Therefore, we’ve provided a state-by-state map below. It shows which states don’t allow semi-monthly pay and shows the maximum duration for each state in terms of when employees must be paid for time worked.
State-by-State Payroll Laws
Federal law dictates many employment requirements. However, the minimum wage amount varies by state, as do laws on how overtime is to be calculated, the maximum length of a pay period (weekly, bi-weekly, semi-monthly, or monthly), and when an employee’s final check is due when they quit or are fired. For more information, read our guide on payroll processing.
Hover over your state to see the maximum length of a pay cycle allowed in your state: weekly, bi-weekly, semi-monthly, or monthly.
Who a Semi-Monthly Pay Schedule Is Right For
Semi-monthly pay is only right for employers in states that allow a semi-monthly pay cycle. Employers in those states that have mostly salaried employees, want to save money on payroll processing fees, and have employees who can manage their finances between paychecks are the ones most likely to benefit by setting up a semi-monthly payroll cycle.
Semi-monthly pay has its benefits for both employees and employers. On the employer side, semi-monthly pay can save money by requiring fewer payroll runs each year, since many payroll providers, like ADP and Paychex, charge by payroll run. On the employee side, workers can rely on the exact date they’ll receive their paycheck each month. That makes bill paying easier and allows them to take advantage of automatic payment options within their checking account.
Here are the ones who benefit most from semi-monthly pay:
- Companies that hire salaried-exempt employees – These employers don’t need to track overtime; they simply divide the employee’s annual salary by 24 pay periods.
- Businesses that want to save on payroll processing costs – You’ll save payroll costs running payroll 24 times a year versus 26 (bi-monthly) or 52 (weekly).
- Firms that want to make it easy for their employees to budget – Having a regular payday makes it easier for many employees to budget and pay bills automatically.
Semi-monthly can be easier for the employer because they’re paying out two times per month as opposed to every two weeks. If they’re a startup and they’re moving from paying people on a monthly basis, this will be a welcome change for the employees; however, if employees are used to bi-weekly, it will be fewer paychecks per year (24 versus 26) and could create cash flow issues for those employees who live paycheck to paycheck. Employers really need to communicate why it’s useful for them.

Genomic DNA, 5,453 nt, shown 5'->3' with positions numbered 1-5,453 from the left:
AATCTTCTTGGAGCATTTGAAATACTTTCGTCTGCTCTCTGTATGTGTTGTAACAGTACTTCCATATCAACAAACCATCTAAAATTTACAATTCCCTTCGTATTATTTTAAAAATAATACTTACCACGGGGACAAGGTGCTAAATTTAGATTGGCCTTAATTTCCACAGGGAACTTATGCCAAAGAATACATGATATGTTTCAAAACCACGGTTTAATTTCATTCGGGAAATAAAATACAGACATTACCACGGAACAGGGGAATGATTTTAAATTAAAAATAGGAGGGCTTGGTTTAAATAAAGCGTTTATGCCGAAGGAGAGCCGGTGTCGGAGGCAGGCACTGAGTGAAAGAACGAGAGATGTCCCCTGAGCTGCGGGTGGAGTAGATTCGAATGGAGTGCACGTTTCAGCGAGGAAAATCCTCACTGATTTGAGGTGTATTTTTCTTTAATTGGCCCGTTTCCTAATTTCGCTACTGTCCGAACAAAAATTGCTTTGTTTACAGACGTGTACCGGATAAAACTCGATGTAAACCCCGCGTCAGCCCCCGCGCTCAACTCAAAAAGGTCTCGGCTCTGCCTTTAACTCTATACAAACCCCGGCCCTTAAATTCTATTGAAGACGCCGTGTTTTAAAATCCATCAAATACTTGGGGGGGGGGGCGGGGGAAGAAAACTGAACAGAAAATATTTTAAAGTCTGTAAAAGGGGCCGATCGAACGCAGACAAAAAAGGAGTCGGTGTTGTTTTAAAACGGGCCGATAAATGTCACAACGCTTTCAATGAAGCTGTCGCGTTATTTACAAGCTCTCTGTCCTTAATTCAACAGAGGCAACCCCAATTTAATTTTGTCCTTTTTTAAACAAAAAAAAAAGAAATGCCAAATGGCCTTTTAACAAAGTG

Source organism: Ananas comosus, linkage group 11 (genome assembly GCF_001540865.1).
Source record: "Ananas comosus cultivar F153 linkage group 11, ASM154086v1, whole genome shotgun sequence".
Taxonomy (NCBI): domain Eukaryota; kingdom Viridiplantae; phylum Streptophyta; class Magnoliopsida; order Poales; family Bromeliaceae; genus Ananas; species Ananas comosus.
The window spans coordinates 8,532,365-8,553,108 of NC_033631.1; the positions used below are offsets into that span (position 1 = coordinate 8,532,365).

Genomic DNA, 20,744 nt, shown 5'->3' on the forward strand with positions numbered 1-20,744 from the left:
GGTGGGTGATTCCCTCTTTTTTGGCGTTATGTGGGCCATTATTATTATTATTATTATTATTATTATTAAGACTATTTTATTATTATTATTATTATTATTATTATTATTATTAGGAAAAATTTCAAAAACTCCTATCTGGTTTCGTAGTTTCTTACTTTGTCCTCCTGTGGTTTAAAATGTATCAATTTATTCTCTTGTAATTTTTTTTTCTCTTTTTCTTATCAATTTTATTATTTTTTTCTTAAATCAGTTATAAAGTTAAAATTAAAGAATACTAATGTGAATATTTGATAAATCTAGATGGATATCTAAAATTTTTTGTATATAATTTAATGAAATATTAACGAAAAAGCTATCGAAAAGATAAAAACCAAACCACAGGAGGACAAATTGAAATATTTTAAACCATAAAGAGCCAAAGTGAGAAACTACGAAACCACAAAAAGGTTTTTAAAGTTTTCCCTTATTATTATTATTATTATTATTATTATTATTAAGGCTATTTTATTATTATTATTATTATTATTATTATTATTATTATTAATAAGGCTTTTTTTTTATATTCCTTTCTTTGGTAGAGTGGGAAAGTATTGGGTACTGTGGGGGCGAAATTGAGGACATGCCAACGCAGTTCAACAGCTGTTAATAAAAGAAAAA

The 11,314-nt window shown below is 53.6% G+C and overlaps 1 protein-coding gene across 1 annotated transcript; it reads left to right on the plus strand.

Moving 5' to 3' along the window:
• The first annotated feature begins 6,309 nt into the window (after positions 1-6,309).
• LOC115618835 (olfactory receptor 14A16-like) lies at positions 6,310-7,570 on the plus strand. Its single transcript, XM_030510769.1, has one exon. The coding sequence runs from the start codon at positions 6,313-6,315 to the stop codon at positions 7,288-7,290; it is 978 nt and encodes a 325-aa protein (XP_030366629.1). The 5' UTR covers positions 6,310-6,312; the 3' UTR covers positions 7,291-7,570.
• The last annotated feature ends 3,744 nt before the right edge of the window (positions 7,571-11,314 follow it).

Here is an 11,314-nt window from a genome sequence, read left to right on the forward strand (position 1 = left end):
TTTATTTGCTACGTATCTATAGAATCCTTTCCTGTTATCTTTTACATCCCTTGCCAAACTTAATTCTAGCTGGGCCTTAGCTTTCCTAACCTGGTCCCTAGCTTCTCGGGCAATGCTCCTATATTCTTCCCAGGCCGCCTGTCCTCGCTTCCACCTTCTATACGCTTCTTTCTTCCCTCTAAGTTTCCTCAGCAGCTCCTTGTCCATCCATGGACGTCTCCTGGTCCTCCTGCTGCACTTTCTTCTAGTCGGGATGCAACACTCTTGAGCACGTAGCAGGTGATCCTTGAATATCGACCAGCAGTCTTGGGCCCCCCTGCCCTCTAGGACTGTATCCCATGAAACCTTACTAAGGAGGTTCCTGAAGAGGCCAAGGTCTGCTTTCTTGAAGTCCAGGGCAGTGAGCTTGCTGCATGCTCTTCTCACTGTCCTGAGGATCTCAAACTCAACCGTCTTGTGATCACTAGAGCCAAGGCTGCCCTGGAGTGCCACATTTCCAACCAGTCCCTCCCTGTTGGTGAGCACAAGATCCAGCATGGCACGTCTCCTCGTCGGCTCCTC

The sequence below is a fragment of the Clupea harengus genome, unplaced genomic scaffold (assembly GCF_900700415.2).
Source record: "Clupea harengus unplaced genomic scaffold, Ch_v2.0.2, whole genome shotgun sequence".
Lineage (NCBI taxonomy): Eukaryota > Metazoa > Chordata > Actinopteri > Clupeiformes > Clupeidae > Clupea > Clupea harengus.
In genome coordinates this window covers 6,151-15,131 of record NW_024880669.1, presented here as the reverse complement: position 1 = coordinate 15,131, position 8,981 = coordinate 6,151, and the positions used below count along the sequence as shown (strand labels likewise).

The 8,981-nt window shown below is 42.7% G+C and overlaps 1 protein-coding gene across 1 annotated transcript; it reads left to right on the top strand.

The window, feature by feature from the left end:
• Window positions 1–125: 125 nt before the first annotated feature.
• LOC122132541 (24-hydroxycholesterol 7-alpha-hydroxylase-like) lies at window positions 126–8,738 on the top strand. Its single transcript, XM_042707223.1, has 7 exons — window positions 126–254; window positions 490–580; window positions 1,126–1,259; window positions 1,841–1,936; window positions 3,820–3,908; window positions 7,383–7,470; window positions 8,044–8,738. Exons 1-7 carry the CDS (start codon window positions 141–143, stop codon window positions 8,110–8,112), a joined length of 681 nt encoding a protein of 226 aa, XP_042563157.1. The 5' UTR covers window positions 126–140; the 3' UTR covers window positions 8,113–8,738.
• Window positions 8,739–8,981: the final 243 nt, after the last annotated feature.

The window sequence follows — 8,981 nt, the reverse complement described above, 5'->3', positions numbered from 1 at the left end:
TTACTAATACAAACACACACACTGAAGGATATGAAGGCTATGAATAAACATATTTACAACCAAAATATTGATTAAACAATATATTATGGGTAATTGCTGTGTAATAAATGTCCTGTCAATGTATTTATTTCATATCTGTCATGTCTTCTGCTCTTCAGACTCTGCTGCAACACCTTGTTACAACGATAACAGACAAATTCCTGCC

– Bob Cerone, CEO, CognosHR
A semi-monthly pay cycle isn’t best for employers hiring mostly part-time or hourly workers. That’s because semi-monthly hours worked will vary each month, and overtime calculations become a lot more time-consuming — that is, unless you use software.
We recommend using scheduling and timekeeping software, like When I Work, that can keep track of both hours worked and your pay cycle. When I Work can manage overtime and then share that data with your payroll software. The scheduling tools on When I Work are free for small businesses with fewer than 75 employees.
Costs of Semi-Monthly Pay Schedules
The pay period itself doesn’t drive your costs, as pay cycles can be tracked on a spreadsheet or by using payroll software. In fact, most payroll providers can manage semi-monthly pay along with other common payroll time frames: daily, weekly, bi-monthly, or monthly. However, running a semi-monthly payroll cycle may require some investment of your time.